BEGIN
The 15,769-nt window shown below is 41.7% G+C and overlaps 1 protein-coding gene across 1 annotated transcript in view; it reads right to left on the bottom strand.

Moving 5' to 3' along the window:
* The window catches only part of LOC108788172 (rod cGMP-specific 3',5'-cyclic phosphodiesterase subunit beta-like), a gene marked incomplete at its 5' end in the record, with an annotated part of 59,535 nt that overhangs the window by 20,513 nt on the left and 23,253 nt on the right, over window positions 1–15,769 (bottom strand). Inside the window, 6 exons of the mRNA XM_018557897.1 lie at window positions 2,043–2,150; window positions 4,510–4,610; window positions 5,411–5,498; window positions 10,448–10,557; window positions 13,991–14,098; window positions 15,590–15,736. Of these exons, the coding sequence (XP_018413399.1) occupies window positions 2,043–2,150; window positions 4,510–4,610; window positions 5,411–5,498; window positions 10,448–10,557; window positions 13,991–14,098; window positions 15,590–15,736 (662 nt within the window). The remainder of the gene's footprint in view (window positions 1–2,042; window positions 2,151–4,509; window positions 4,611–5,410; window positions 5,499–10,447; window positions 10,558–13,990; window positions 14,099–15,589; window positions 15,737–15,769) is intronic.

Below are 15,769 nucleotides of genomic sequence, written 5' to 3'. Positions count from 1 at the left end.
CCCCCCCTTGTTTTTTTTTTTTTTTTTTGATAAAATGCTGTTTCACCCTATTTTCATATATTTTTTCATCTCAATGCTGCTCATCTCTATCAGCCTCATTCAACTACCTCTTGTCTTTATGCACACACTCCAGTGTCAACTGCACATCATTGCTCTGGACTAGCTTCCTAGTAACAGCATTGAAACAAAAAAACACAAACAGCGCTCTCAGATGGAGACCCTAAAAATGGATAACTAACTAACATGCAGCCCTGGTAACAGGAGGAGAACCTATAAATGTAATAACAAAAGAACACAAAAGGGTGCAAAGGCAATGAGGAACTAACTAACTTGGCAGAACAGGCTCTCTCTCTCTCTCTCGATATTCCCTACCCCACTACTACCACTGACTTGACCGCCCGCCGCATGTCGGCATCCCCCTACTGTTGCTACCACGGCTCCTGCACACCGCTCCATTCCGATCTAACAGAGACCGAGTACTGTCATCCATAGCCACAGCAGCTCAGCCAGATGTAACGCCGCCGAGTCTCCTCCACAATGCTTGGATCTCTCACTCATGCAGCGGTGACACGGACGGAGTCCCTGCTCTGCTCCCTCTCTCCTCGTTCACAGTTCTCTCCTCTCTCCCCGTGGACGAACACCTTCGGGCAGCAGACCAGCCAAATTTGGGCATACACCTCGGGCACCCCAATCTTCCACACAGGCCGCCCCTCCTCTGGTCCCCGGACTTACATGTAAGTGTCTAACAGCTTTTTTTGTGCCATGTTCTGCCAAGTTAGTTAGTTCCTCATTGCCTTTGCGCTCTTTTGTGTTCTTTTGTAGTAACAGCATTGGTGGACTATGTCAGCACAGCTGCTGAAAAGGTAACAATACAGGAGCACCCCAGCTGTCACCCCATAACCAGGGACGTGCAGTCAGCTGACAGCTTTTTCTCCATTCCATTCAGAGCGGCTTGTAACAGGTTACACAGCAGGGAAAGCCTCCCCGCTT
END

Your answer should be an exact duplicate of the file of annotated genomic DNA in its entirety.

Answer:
The 15,769-nt window shown below is 41.7% G+C and overlaps 1 protein-coding gene across 1 annotated transcript in view; it reads right to left on the bottom strand.

Moving 5' to 3' along the window:
* The window catches only part of LOC108788172 (rod cGMP-specific 3',5'-cyclic phosphodiesterase subunit beta-like), a gene marked incomplete at its 5' end in the record, with an annotated part of 59,535 nt that overhangs the window by 20,513 nt on the left and 23,253 nt on the right, over window positions 1–15,769 (bottom strand). Inside the window, 6 exons of the mRNA XM_018557897.1 lie at window positions 2,043–2,150; window positions 4,510–4,610; window positions 5,411–5,498; window positions 10,448–10,557; window positions 13,991–14,098; window positions 15,590–15,736. Of these exons, the coding sequence (XP_018413399.1) occupies window positions 2,043–2,150; window positions 4,510–4,610; window positions 5,411–5,498; window positions 10,448–10,557; window positions 13,991–14,098; window positions 15,590–15,736 (662 nt within the window). The remainder of the gene's footprint in view (window positions 1–2,042; window positions 2,151–4,509; window positions 4,611–5,410; window positions 5,499–10,447; window positions 10,558–13,990; window positions 14,099–15,589; window positions 15,737–15,769) is intronic.

Below are 15,769 nucleotides of genomic sequence, written 5' to 3'. Positions count from 1 at the left end.
CCCCCCCTTGTTTTTTTTTTTTTTTTTTGATAAAATGCTGTTTCACCCTATTTTCATATATTTTTTCATCTCAATGCTGCTCATCTCTATCAGCCTCATTCAACTACCTCTTGTCTTTATGCACACACTCCAGTGTCAACTGCACATCATTGCTCTGGACTAGCTTCCTAGTAACAGCATTGAAACAAAAAAACACAAACAGCGCTCTCAGATGGAGACCCTAAAAATGGATAACTAACTAACATGCAGCCCTGGTAACAGGAGGAGAACCTATAAATGTAATAACAAAAGAACACAAAAGGGTGCAAAGGCAATGAGGAACTAACTAACTTGGCAGAACAGGCTCTCTCTCTCTCTCTCGATATTCCCTACCCCACTACTACCACTGACTTGACCGCCCGCCGCATGTCGGCATCCCCCTACTGTTGCTACCACGGCTCCTGCACACCGCTCCATTCCGATCTAACAGAGACCGAGTACTGTCATCCATAGCCACAGCAGCTCAGCCAGATGTAACGCCGCCGAGTCTCCTCCACAATGCTTGGATCTCTCACTCATGCAGCGGTGACACGGACGGAGTCCCTGCTCTGCTCCCTCTCTCCTCGTTCACAGTTCTCTCCTCTCTCCCCGTGGACGAACACCTTCGGGCAGCAGACCAGCCAAATTTGGGCATACACCTCGGGCACCCCAATCTTCCACACAGGCCGCCCCTCCTCTGGTCCCCGGACTTACATGTAAGTGTCTAACAGCTTTTTTTGTGCCATGTTCTGCCAAGTTAGTTAGTTCCTCATTGCCTTTGCGCTCTTTTGTGTTCTTTTGTAGTAACAGCATTGGTGGACTATGTCAGCACAGCTGCTGAAAAGGTAACAATACAGGAGCACCCCAGCTGTCACCCCATAACCAGGGACGTGCAGTCAGCTGACAGCTTTTTCTCCATTCCATTCAGAGCGGCTTGTAACAGGTTACACAGCAGGGAAAGCCTCCCCGCTT